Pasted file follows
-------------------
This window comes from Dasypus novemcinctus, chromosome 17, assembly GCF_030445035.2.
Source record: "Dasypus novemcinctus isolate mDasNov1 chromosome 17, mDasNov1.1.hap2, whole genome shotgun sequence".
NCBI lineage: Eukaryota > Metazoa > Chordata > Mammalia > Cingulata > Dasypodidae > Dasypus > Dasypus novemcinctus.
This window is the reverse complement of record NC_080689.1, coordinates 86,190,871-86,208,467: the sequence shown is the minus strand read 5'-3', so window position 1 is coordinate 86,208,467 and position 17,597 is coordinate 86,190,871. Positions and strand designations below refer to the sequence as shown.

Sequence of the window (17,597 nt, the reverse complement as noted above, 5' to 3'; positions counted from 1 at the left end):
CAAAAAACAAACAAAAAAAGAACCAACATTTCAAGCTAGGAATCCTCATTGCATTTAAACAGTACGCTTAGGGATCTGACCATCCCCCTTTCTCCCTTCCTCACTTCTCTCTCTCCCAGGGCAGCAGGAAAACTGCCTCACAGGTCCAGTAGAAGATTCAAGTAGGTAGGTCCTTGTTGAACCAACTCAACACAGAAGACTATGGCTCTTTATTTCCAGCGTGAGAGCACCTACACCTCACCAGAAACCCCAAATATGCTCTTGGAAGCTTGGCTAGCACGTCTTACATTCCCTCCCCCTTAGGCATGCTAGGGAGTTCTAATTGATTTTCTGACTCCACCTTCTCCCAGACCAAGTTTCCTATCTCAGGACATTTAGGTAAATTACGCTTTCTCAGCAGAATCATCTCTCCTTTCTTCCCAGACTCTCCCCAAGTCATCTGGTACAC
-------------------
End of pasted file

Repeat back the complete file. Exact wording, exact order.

This window comes from Dasypus novemcinctus, chromosome 17, assembly GCF_030445035.2.
Source record: "Dasypus novemcinctus isolate mDasNov1 chromosome 17, mDasNov1.1.hap2, whole genome shotgun sequence".
NCBI lineage: Eukaryota > Metazoa > Chordata > Mammalia > Cingulata > Dasypodidae > Dasypus > Dasypus novemcinctus.
This window is the reverse complement of record NC_080689.1, coordinates 86,190,871-86,208,467: the sequence shown is the minus strand read 5'-3', so window position 1 is coordinate 86,208,467 and position 17,597 is coordinate 86,190,871. Positions and strand designations below refer to the sequence as shown.

Sequence of the window (17,597 nt, the reverse complement as noted above, 5' to 3'; positions counted from 1 at the left end):
CAAAAAACAAACAAAAAAAGAACCAACATTTCAAGCTAGGAATCCTCATTGCATTTAAACAGTACGCTTAGGGATCTGACCATCCCCCTTTCTCCCTTCCTCACTTCTCTCTCTCCCAGGGCAGCAGGAAAACTGCCTCACAGGTCCAGTAGAAGATTCAAGTAGGTAGGTCCTTGTTGAACCAACTCAACACAGAAGACTATGGCTCTTTATTTCCAGCGTGAGAGCACCTACACCTCACCAGAAACCCCAAATATGCTCTTGGAAGCTTGGCTAGCACGTCTTACATTCCCTCCCCCTTAGGCATGCTAGGGAGTTCTAATTGATTTTCTGACTCCACCTTCTCCCAGACCAAGTTTCCTATCTCAGGACATTTAGGTAAATTACGCTTTCTCAGCAGAATCATCTCTCCTTTCTTCCCAGACTCTCCCCAAGTCATCTGGTACAC